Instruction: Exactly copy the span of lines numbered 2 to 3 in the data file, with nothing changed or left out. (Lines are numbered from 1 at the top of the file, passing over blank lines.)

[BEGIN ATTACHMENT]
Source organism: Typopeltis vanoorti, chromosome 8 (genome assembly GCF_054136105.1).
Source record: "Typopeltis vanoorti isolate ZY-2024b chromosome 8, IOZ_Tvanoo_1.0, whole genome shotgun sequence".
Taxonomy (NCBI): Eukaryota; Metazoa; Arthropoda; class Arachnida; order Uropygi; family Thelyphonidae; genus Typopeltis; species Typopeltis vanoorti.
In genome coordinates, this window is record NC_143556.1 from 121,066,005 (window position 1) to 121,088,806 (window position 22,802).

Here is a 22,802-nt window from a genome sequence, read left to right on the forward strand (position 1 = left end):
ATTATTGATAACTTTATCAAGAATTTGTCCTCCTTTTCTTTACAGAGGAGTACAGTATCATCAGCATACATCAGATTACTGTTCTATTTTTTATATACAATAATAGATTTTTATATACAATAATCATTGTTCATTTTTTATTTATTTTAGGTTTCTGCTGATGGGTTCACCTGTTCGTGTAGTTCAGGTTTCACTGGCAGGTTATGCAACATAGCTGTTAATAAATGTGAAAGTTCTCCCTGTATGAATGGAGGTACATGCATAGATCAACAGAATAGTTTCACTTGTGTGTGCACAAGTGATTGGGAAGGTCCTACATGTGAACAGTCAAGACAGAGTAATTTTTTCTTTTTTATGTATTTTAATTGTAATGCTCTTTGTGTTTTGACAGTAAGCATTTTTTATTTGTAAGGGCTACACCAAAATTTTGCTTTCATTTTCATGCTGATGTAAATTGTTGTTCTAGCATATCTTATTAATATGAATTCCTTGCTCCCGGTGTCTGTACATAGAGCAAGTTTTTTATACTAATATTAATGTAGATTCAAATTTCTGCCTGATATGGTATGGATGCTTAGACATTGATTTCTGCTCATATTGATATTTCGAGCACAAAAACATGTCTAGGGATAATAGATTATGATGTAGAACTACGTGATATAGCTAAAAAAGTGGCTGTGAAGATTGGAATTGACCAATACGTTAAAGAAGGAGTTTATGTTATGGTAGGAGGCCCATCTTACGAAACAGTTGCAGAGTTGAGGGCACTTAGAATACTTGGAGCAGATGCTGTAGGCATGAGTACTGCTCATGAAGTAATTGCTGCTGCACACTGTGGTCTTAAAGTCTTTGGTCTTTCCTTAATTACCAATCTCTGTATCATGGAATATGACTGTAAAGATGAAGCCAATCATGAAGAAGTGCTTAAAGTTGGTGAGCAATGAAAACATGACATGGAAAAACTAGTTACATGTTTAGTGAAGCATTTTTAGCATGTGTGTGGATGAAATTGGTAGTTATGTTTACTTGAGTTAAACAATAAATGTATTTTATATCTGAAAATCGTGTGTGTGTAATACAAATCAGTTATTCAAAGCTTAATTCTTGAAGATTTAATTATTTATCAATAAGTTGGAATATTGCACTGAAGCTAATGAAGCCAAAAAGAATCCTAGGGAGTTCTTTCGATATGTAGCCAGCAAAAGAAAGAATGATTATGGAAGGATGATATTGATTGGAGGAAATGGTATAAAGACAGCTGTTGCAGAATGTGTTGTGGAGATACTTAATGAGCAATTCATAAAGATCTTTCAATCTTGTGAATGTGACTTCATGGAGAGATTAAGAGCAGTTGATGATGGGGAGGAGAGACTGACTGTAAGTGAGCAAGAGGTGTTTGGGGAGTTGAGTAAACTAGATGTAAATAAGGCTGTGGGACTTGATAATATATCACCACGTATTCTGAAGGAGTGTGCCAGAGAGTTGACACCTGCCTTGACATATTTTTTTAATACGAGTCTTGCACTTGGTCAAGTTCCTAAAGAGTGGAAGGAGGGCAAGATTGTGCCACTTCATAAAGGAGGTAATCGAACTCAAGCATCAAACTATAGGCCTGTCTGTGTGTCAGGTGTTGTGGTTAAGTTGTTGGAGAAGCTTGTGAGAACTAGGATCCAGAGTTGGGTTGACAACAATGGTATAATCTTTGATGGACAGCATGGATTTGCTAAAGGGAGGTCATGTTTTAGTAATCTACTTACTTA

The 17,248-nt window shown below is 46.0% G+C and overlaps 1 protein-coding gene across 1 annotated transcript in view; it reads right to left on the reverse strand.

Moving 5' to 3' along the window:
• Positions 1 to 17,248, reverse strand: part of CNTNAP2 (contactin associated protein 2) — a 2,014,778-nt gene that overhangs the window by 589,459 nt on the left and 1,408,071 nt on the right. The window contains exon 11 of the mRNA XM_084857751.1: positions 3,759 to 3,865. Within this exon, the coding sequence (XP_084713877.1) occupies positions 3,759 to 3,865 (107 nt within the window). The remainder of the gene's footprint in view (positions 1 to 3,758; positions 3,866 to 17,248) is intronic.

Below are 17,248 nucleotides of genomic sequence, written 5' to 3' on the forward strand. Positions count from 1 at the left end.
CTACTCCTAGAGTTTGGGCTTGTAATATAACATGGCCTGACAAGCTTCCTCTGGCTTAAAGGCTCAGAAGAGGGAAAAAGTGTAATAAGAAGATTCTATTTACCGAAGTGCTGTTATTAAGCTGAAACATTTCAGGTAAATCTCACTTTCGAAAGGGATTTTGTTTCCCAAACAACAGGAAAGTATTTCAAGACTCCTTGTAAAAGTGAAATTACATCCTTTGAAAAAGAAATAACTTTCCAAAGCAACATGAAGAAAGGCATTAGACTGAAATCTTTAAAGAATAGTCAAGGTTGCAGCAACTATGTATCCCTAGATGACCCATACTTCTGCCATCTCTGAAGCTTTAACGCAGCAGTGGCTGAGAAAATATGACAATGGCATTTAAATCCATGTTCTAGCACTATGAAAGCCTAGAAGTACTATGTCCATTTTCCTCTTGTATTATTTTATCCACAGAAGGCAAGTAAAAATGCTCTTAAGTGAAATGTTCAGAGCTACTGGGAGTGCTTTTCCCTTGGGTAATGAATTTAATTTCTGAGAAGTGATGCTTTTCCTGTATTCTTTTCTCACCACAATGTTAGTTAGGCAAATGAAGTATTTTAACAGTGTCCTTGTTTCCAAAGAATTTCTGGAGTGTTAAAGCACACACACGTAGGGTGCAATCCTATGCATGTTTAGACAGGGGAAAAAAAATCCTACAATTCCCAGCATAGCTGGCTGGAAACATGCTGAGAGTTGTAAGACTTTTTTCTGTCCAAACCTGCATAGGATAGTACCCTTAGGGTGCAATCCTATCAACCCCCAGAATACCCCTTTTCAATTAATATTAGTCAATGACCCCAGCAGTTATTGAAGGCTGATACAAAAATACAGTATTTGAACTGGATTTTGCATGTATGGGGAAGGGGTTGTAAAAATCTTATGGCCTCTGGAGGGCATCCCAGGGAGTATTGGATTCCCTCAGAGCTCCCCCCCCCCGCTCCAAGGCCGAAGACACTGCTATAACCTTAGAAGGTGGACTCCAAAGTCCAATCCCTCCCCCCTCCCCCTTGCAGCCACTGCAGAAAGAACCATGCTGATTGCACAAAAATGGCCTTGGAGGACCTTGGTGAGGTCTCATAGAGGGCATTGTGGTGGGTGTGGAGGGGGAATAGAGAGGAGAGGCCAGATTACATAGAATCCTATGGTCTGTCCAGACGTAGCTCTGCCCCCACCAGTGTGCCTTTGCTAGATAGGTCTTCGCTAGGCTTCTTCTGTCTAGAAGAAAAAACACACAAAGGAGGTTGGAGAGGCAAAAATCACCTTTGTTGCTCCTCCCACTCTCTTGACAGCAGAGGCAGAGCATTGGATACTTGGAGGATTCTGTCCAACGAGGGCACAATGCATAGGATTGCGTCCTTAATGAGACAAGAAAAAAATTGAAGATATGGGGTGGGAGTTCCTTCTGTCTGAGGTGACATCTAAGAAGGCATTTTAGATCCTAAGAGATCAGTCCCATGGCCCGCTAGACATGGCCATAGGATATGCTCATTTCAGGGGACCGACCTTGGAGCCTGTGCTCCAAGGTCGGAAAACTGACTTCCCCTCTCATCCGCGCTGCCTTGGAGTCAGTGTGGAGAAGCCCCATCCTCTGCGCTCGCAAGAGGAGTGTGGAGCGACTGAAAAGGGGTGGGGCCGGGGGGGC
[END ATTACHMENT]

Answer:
Source record: "Typopeltis vanoorti isolate ZY-2024b chromosome 8, IOZ_Tvanoo_1.0, whole genome shotgun sequence".
Taxonomy (NCBI): Eukaryota; Metazoa; Arthropoda; class Arachnida; order Uropygi; family Thelyphonidae; genus Typopeltis; species Typopeltis vanoorti.